The excavator was an extremely important innovation in the construction industry. With these new mechanical tools, builders were able to manipulate the landscape far more quickly and efficiently than they had even been able to before.

If there is any doubt in your mind at just how effective excavators can be when it comes to speeding along the construction process, the fact that they can do a job that is equivalent to as many as 20 manual laborers working on the same project should change your mind.

Meet the Selmon Extension Team

 

 

Did you know the Selmon Extension is a Design Build Project?  Meet our Partners.  The Selmon Extension Project is being managed by the owner and operator of the Selmon Expressway, the Tampa Hillsborough Expressway Authority (THEA), Construction Services are provided by Kiewit Infrastructure South Co., AECOM is the Designer and Atkins is providing Construction Engineering and Inspection services in support of FDOT District 7.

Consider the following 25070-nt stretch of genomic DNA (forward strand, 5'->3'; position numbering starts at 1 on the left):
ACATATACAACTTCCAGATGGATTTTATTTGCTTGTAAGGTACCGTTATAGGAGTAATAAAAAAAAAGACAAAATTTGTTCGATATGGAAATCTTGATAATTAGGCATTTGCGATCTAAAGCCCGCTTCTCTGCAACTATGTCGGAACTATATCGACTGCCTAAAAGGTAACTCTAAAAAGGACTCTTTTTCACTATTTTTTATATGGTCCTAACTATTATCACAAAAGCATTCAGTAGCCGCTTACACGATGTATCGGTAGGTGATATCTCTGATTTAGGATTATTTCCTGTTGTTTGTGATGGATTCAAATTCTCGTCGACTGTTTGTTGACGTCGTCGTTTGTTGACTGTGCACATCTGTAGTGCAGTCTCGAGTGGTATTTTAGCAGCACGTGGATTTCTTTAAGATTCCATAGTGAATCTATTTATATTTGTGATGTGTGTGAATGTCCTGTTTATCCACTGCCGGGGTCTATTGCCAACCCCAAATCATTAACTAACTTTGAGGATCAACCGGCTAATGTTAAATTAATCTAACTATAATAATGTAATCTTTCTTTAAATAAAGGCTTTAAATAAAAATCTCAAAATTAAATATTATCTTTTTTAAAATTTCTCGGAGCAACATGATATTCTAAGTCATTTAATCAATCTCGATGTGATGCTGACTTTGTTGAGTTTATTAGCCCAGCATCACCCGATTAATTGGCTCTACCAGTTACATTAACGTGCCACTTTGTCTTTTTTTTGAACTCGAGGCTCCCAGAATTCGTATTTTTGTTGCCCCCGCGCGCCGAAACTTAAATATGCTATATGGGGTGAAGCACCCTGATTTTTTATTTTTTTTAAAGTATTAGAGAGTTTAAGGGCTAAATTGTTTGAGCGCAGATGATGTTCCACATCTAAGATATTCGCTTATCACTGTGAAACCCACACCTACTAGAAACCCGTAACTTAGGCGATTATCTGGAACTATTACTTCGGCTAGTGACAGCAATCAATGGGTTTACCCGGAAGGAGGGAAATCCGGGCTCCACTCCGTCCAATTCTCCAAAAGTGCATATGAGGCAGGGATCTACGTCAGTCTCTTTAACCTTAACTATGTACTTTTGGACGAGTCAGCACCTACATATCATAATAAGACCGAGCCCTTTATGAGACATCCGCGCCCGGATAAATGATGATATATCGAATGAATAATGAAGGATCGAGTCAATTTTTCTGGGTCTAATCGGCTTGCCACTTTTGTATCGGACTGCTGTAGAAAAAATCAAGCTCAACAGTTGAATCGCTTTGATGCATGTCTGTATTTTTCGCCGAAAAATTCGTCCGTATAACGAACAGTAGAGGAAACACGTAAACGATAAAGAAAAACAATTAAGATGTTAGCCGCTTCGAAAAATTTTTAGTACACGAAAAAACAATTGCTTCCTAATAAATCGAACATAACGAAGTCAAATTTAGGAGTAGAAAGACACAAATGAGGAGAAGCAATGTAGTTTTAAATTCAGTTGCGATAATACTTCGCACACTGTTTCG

The Design Build concept involves pairing a design team with a construction team to create one, synergistic entity that delivers a project from beginning to end. This differs from the more traditional “design-bid-build concept” where one firm designs a project that is then put out to bid and awarded to a construction company to build.

The Design Build method can save time and money by overlapping the design and construction phases. Other benefits include improved design efficiency through on-going constructability reviews and better management of the project schedule including doing more work in a shorter amount of time.

So the next time you’re maneuvering through a sea of orange cones on Gandy Boulevard, remember that the Selmon Extension Team is working to make your everyday commute safer and more efficient – and saving time at the same time!